Tuesday, April 16, 2013

One Day Later

I've been struggling with what to put together here today. In the aftermath of a tragedy, I prefer to wait until later on in the process to put my thoughts together, rather than doing so when emotions and adrenaline run high. I'm uncertain of too many things. But when I noticed that Chris Higgins of Mental Floss put together a quote page, I decided to let that be the lead. Because the quote page is from Mister Rogers.

Granted, the only thing that's certain is that nobody is certain. Take one of the many, many sympathy notes out there, that of Taylor Swift:

"Sending all of my love to Boston after a day of sadness and confusion and not knowing what to say. I just don't understand."

Not understanding is perfectly okay. I don't. You don't. Not even the authorities understand right now. Many people never will. As of now, only one person on Earth is sure to understand: the attacker that planted the explosives. The only other people that might understand are those whose minds are twisted in the exact same way as the attacker. As time goes on, we'll try to figure out why this happened; we'll hunt the person down and we'll get answers. But many will never be able to see things from the angle necessary to understand, and many more will simply refuse to do so.

One thing that is quickly becoming understood is that this is being classified as an act of terror. That's probably the right place to put it from a legal standpoint. But I would hesitate to call this 'terrorism' and the attacker a 'terrorist' even if those are the most accurate words. Terrorism carries a sick glory to it, and terrorists get their names remembered much more easily than others who have done wrong. What word you use to describe the person is up to you. Attacker. Criminal. 'That Idiot'. Anything but 'terrorist', and especially anything but their actual name. Save the names for the victims (so far two of the three dead have been identified, 8-year-old Martin Richard and 29-year-old Krystle Campbell) (UPDATE: the third is 23-year-old Lu Lingzi), and the people that did whatever they could to keep the inhumanity to a minimum. The first responders. The runners who became impromptu first responders. The runners who, after 26 miles, kept on running right to the hospital to donate blood. Joe Andruzzi, a former NFL offensive lineman shown here carrying a woman to safety. Carlos Arredondo, photographed helping one of the victims to safety while holding a tourniquet around his leg, and probably the single man who will be the unofficial 'face' of everyone that helped that day along with Andruzzi.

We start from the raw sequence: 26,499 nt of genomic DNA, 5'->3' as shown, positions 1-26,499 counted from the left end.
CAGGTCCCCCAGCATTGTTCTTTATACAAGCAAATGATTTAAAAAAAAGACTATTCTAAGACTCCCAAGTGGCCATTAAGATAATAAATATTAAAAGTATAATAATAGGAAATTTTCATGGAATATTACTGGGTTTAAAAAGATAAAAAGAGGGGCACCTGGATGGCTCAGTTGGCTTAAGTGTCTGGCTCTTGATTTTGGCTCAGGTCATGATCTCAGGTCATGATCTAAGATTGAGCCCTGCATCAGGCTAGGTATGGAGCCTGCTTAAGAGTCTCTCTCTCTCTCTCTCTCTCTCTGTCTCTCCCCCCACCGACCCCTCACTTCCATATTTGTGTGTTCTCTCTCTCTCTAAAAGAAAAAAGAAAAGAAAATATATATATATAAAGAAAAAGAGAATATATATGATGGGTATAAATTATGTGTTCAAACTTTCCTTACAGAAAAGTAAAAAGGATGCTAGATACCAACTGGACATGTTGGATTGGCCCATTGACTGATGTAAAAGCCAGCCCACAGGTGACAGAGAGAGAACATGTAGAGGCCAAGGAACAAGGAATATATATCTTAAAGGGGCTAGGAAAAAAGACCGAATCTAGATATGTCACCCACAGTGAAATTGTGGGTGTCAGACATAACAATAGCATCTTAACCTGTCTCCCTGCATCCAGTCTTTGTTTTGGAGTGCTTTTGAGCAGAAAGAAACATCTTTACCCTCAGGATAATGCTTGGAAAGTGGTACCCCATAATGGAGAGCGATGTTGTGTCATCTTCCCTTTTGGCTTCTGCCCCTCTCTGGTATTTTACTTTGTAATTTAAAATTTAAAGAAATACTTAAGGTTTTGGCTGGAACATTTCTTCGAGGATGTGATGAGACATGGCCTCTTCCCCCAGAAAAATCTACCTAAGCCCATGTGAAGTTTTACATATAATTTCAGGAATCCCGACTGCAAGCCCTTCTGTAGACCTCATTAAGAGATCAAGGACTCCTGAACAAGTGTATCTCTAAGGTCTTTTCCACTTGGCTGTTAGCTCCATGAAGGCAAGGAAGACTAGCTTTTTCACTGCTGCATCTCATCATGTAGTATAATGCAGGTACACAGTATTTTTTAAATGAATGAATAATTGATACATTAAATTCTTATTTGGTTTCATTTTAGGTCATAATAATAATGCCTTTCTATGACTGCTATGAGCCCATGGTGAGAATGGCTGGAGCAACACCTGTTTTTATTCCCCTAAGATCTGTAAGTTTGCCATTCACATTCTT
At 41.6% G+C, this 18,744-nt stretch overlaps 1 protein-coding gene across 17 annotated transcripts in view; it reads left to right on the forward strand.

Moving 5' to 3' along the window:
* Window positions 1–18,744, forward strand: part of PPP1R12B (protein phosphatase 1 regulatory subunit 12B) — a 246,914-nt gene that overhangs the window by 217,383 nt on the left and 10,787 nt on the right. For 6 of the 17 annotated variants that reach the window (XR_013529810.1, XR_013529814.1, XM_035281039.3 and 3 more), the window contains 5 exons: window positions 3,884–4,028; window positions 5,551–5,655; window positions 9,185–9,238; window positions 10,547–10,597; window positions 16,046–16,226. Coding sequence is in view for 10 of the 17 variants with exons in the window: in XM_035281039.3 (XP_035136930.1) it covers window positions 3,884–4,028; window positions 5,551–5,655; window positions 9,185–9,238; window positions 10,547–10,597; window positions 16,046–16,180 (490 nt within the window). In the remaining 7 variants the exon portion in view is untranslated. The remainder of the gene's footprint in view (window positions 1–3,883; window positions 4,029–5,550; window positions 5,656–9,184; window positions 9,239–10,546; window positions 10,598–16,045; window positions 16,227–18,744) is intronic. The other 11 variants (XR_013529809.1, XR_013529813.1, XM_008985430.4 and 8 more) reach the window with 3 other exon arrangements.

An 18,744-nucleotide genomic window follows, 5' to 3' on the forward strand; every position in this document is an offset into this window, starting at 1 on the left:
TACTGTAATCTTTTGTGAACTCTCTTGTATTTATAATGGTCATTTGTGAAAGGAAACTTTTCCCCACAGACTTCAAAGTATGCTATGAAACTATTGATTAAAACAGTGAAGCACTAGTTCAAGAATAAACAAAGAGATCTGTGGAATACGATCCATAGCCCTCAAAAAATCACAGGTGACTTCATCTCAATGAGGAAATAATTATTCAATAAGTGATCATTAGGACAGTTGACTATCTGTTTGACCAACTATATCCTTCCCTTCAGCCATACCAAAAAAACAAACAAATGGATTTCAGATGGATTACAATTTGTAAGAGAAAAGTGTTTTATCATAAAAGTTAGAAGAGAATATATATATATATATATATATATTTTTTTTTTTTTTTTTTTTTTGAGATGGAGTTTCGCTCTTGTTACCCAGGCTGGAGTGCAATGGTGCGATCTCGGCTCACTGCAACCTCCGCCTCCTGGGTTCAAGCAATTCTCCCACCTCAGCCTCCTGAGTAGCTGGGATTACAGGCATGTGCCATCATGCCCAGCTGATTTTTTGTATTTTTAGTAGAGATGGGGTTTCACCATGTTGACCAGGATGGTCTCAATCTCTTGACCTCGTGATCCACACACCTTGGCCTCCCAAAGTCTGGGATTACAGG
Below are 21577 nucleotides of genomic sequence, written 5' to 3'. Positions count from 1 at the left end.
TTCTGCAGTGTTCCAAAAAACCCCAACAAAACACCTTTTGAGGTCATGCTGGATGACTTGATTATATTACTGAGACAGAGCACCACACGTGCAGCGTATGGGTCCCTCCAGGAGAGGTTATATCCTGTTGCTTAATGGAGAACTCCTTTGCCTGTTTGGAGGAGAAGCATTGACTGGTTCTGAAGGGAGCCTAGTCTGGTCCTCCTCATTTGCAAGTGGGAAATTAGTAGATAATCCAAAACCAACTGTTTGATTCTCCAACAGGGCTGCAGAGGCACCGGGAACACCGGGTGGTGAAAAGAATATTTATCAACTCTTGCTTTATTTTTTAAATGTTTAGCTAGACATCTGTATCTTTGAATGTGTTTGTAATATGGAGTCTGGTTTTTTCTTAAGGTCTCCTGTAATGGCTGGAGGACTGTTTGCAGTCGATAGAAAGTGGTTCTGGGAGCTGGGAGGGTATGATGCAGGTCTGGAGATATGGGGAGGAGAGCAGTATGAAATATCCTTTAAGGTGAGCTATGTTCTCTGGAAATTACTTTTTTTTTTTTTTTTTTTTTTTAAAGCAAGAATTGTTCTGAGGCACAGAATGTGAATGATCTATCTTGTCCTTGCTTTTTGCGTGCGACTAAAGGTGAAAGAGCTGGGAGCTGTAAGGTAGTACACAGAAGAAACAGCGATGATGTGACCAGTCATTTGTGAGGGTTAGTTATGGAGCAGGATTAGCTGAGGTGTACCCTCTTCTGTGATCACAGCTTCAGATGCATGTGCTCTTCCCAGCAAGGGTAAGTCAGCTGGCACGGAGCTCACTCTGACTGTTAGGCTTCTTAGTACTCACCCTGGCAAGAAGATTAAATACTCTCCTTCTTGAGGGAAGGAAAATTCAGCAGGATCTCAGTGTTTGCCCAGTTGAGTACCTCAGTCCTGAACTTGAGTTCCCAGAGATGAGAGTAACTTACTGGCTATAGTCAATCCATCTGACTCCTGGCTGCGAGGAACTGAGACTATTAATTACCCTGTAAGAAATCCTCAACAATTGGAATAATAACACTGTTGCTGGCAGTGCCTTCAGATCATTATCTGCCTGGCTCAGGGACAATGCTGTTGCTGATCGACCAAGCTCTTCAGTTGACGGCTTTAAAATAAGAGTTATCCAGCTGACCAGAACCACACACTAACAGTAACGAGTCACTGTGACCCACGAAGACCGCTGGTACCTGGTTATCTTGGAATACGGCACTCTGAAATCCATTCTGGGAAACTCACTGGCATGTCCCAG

We do want the attacker's name. As I type this, a $50,000 reward is being offered for information leading to arrest and conviction. But that's the only reason we should want the name. After that, it should be forgotten.

And then those of us who can must carry on. Acts such as this are designed to make you too afraid of horrific injury or death to be able to go enjoy life as you know it. This particular act was carried out at possibly the most joyous location on the single most joyous day on Boston's social calendar: Patriots' Day, the anniversary of the Battles of Lexington and Concord. If one cannot find joy there, they cannot find joy in Boston at all. That above all else is what we must hang on to. Our lives cannot be allowed to collapse into a state of perpetual fear of what might happen anywhere we choose to seek joy.

The London Marathon is coming up this Sunday. The Red Sox return from a three-game series in Cleveland to face the Royals on Friday night.

Meanwhile, the Eastern Massachusetts Red Cross could use donations, if you're so inclined.

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